A proposed development to bring three apartments and a store to Northport's Bayside village has been abandoned.
Kids joyfully experience the Bayside rite-of-passage of jumping off the village dock in this BDN file photo from 2015. Credit: Abigail Curtis / BDN

A couple in the Northport village of Bayside has withdrawn their application to build three apartments and a small farm-style community store on the Bluff Road, after running into opposition that included a petition signed by 276 people and an alleged series of anonymous threatening phone calls.

“I know many of the more skeptical won’t believe this is real. It’s hard for me to process too,”  Brady Brim-DeForest, who was proposing the development, said in an email sent to the Bayside community late Monday. “The feedback got ugly and personal quickly. It was far from civil … At this point, however, it is clear that there is no path forward in which proceeding with our vision doesn’t bring us into conflict with our neighbors.”

He and his fiance, Jessica Cole, who moved to Bayside full time in 2020 with their two young children, wanted to do the small development project on a three-acre parcel of land next to their home. Their application was scheduled to be reviewed by the Northport Planning Board Tuesday evening, but after the couple went public with the plan it met with sharp resistance by many in the community.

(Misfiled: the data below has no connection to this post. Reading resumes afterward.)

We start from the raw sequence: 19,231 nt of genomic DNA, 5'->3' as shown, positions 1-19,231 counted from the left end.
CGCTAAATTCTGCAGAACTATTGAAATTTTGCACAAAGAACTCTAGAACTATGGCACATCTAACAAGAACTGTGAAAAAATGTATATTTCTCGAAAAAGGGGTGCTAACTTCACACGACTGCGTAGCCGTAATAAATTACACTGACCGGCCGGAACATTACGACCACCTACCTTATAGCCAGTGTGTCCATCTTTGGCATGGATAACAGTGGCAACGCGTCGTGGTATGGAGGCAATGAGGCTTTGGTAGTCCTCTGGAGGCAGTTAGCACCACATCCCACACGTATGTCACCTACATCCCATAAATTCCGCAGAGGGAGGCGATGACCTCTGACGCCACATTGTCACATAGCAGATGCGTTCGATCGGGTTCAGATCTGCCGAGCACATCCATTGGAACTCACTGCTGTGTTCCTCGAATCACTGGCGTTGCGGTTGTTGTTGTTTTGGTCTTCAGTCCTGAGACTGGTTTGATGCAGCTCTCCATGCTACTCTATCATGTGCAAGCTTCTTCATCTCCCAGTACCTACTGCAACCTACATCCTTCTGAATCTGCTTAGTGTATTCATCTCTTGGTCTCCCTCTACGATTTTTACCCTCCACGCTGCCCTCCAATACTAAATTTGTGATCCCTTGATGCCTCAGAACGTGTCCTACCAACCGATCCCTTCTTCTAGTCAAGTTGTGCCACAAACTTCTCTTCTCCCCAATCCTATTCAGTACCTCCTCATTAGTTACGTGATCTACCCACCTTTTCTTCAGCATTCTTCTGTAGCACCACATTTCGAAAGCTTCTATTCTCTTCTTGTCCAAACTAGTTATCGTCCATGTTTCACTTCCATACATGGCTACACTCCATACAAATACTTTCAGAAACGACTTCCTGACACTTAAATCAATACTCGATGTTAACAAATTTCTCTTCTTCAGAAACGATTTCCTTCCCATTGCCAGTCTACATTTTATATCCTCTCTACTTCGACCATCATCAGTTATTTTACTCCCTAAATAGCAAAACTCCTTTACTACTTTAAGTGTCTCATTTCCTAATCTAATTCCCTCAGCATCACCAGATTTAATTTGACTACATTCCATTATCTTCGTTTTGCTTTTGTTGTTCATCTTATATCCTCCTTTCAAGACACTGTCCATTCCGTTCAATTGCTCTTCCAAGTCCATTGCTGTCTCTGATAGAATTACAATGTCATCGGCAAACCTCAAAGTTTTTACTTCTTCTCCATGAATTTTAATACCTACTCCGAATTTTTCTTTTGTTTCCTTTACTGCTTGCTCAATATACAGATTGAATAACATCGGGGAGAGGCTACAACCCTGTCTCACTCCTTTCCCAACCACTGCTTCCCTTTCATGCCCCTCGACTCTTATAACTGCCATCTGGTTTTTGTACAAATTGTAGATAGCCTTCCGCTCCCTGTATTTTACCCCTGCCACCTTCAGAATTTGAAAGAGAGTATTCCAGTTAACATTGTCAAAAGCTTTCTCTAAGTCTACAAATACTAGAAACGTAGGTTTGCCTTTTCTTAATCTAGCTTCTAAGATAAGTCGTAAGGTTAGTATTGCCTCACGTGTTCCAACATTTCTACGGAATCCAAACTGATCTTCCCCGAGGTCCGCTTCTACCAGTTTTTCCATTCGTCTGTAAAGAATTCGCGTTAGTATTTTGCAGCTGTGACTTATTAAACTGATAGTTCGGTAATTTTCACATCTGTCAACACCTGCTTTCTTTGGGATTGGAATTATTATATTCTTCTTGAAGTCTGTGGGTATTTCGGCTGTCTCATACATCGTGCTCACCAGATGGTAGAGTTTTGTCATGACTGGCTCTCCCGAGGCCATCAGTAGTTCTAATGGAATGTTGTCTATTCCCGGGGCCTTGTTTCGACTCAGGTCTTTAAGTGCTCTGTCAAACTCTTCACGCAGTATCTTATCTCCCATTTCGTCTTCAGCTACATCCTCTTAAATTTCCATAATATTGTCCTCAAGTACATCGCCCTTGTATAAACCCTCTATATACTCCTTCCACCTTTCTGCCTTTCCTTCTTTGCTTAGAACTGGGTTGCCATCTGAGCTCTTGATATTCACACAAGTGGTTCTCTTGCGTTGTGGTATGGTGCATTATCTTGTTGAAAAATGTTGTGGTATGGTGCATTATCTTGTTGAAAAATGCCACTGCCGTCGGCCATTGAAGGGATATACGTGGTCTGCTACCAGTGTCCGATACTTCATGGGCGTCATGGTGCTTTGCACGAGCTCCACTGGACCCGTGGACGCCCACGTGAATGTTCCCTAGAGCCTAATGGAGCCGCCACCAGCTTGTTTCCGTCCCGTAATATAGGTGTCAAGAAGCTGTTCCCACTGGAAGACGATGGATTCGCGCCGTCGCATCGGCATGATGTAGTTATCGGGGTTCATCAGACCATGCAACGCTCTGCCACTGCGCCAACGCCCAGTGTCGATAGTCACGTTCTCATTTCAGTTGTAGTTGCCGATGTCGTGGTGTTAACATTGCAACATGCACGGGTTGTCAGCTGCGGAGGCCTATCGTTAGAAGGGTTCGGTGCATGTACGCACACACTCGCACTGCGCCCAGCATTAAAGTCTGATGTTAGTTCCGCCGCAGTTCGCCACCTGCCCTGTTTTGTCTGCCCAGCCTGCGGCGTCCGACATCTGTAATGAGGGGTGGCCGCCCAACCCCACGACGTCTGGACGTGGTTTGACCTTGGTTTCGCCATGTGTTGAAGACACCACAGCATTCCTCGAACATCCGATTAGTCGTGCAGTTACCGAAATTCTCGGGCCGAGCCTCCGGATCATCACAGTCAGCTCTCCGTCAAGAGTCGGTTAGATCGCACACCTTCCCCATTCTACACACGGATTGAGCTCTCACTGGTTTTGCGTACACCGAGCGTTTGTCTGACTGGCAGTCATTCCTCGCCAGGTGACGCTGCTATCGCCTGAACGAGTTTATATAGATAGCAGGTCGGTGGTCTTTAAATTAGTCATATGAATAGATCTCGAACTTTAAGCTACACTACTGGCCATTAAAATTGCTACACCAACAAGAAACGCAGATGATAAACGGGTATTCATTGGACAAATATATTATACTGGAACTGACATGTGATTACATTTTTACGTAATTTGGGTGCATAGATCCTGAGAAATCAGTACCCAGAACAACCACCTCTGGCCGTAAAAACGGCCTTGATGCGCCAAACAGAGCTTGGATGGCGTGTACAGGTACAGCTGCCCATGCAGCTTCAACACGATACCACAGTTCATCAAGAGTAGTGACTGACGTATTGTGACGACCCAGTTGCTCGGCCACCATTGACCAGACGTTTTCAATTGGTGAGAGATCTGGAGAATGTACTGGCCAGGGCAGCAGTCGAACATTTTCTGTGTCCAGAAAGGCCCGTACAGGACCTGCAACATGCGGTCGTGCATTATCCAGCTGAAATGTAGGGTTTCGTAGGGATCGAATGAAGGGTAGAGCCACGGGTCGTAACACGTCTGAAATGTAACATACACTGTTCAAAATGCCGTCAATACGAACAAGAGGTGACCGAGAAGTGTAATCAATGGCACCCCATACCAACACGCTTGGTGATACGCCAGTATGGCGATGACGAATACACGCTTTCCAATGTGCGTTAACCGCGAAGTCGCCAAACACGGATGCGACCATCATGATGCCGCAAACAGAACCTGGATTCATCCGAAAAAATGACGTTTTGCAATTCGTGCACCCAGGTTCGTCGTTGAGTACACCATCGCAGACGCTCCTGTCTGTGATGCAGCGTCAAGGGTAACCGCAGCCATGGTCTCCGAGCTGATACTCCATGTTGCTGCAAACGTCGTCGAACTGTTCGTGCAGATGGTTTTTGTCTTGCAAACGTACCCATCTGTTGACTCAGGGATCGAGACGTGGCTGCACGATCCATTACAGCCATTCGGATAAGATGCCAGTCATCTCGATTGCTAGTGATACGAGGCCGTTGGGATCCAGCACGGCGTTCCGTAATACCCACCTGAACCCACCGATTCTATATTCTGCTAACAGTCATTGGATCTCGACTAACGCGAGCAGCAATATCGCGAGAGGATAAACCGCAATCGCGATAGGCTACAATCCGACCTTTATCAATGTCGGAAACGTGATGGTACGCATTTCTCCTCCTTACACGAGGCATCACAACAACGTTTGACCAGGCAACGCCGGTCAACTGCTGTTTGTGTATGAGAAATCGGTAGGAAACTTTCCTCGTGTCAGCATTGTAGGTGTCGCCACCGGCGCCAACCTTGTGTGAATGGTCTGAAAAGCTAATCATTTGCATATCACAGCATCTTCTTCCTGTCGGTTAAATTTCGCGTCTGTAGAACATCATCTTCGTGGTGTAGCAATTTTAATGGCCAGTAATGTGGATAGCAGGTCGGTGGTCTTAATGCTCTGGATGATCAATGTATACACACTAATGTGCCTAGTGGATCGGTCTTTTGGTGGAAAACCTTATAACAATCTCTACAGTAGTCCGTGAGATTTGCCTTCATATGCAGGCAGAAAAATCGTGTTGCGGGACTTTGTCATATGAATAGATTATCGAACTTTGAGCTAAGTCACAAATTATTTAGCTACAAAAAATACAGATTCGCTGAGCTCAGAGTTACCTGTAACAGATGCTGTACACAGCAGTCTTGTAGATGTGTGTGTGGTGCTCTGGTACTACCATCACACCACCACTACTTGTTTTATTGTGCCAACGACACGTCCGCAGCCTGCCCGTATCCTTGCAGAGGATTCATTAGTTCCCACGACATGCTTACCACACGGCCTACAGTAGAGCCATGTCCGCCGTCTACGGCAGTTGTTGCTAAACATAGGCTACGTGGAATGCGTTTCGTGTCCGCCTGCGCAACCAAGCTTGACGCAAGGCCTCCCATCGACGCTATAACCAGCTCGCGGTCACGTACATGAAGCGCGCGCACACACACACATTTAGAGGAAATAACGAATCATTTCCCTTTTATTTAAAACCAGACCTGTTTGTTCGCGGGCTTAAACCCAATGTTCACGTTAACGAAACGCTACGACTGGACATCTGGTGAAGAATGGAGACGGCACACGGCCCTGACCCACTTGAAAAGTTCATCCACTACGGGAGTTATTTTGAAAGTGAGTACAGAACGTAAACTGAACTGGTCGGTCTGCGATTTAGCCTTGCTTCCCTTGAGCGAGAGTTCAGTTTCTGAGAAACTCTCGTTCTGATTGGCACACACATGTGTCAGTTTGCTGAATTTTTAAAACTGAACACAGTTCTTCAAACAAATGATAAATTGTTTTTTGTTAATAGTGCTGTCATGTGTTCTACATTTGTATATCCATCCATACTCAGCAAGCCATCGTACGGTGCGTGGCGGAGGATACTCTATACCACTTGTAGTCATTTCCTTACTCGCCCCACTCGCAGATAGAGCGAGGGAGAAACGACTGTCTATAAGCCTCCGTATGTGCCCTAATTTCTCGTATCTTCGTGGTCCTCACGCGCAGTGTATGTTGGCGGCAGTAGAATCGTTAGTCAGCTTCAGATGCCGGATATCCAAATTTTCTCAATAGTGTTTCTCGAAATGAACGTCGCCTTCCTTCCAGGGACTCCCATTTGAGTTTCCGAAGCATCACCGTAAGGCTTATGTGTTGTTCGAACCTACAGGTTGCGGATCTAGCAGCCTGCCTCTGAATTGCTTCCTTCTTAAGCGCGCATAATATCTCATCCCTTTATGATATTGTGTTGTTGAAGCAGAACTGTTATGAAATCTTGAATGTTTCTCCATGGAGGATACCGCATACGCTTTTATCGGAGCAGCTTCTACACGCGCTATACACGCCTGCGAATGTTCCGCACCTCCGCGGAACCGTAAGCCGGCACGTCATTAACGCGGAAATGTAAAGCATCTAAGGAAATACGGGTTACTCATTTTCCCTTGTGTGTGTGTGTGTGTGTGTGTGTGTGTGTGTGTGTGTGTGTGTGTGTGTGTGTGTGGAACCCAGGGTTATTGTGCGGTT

The fierce debate over the proposed development is a sign of how strongly people feel about the historic seaside village located within the town of Northport. Bayside has more than 300 homes, and many people who summer there have families that have done so for generations.

But it’s hard not to also see it as an example of a trend that has grown more prevalent in recent years, especially along parts of the Maine coast: pushback to all kinds of proposed development, which can result in slowing or even stopping projects in their tracks.

The list of fiercely opposed projects is long, with perhaps the highest-profile example being Nordic Aquafarms’ land-based salmon farm in Belfast, which has been under fire since it was first proposed in 2018 and has yet to be built. Now Brim-DeForest’s proposal for a farm store and three apartments has joined that list.

The landowner said that late last week he received the first of a series of anonymous calls that threatened him with bodily injury, which he has since reported to the Maine State Police.

He said his harshest critics should “take pause and reassess the influence” their actions might have on those around them, suggesting that Bayside would be better served with an atmosphere of constructive disagreement.

“I wasn’t doing something illegal or immoral,” he wrote. “I submitted an application to build a project on land I owned free and clear that was, to the best of our understanding, fully compatible with the provisions of the zoning ordinance currently in place.”